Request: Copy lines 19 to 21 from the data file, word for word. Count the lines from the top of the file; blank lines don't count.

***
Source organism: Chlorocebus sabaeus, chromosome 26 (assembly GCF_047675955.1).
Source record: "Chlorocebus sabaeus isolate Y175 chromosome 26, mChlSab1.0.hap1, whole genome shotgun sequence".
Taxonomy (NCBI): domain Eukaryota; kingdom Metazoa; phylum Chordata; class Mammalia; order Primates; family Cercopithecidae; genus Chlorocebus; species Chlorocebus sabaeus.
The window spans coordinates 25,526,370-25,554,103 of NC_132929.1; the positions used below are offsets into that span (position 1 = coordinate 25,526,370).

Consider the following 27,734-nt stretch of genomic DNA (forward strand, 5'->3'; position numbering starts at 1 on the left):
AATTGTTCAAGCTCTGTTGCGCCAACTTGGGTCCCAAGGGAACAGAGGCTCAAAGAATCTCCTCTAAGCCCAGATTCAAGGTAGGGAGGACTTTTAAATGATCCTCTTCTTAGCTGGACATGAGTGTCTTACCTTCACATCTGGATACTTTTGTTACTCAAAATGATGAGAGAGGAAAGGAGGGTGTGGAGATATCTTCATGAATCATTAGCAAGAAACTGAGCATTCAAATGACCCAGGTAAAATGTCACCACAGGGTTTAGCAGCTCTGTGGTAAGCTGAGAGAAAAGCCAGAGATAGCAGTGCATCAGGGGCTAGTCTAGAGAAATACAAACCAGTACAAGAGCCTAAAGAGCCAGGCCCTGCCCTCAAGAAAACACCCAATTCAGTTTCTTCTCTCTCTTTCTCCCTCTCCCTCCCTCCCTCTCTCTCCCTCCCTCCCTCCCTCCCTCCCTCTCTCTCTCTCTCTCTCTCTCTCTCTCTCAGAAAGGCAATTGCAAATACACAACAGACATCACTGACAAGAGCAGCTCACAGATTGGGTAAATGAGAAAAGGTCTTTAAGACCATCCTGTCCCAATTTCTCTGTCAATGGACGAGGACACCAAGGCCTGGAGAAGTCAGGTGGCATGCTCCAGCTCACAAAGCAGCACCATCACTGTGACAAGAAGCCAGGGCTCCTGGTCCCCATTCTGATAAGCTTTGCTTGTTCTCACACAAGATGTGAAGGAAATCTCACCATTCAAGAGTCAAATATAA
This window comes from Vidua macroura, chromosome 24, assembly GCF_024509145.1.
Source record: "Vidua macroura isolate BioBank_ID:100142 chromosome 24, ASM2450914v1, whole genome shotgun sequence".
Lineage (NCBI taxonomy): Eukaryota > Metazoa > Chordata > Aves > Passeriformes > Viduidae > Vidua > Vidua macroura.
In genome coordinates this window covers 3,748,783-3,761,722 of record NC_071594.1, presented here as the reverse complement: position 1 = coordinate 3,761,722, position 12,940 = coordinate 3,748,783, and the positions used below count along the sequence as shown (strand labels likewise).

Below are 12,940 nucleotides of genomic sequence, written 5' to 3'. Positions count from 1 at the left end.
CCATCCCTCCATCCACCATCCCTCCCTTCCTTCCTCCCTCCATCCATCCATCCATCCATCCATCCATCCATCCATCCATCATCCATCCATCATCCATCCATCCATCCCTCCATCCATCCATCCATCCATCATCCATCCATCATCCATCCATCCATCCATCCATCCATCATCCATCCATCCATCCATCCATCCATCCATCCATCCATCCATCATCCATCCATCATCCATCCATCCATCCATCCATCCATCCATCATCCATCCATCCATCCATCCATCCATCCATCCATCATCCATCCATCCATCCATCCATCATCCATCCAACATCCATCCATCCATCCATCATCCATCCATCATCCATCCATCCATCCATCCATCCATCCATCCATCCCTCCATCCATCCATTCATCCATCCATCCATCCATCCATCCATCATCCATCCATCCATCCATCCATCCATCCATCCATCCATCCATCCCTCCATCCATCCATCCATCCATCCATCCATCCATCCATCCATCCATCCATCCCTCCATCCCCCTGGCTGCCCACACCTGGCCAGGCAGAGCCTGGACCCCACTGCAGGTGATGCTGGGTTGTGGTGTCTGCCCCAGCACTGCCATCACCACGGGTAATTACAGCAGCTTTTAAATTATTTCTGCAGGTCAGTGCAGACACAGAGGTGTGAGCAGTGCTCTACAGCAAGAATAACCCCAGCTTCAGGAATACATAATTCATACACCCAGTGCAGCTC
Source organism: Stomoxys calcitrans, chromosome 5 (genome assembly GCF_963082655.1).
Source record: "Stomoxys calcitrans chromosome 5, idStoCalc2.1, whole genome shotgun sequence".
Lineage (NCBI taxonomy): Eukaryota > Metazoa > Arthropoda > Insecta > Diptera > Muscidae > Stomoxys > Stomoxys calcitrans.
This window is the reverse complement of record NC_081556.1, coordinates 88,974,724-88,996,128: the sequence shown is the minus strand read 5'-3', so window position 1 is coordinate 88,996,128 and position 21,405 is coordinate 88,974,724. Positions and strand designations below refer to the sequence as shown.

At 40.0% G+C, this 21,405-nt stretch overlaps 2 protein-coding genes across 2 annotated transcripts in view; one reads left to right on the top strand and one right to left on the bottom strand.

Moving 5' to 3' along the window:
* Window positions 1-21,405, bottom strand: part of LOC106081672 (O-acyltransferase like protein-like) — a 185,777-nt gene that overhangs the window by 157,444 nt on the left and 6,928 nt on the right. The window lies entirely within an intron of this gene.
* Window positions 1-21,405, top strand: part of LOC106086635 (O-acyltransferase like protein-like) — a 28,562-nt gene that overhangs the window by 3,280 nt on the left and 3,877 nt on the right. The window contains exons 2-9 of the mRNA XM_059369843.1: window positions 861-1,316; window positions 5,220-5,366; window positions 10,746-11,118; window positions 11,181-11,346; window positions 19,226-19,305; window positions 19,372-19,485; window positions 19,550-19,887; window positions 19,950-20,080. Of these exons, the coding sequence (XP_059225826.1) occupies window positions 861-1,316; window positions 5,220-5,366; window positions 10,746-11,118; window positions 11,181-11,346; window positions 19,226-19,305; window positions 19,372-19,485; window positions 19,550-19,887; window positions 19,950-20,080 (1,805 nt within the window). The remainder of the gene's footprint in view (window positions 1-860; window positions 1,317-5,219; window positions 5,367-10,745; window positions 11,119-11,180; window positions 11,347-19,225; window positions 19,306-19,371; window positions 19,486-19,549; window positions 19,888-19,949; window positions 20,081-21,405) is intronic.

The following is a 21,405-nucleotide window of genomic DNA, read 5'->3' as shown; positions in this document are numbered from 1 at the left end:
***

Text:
* Window positions 1-21,405, bottom strand: part of LOC106081672 (O-acyltransferase like protein-like) — a 185,777-nt gene that overhangs the window by 157,444 nt on the left and 6,928 nt on the right. The window lies entirely within an intron of this gene.
* Window positions 1-21,405, top strand: part of LOC106086635 (O-acyltransferase like protein-like) — a 28,562-nt gene that overhangs the window by 3,280 nt on the left and 3,877 nt on the right. The window contains exons 2-9 of the mRNA XM_059369843.1: window positions 861-1,316; window positions 5,220-5,366; window positions 10,746-11,118; window positions 11,181-11,346; window positions 19,226-19,305; window positions 19,372-19,485; window positions 19,550-19,887; window positions 19,950-20,080. Of these exons, the coding sequence (XP_059225826.1) occupies window positions 861-1,316; window positions 5,220-5,366; window positions 10,746-11,118; window positions 11,181-11,346; window positions 19,226-19,305; window positions 19,372-19,485; window positions 19,550-19,887; window positions 19,950-20,080 (1,805 nt within the window). The remainder of the gene's footprint in view (window positions 1-860; window positions 1,317-5,219; window positions 5,367-10,745; window positions 11,119-11,180; window positions 11,347-19,225; window positions 19,306-19,371; window positions 19,486-19,549; window positions 19,888-19,949; window positions 20,081-21,405) is intronic.

The following is a 21,405-nucleotide window of genomic DNA, read 5'->3' as shown; positions in this document are numbered from 1 at the left end: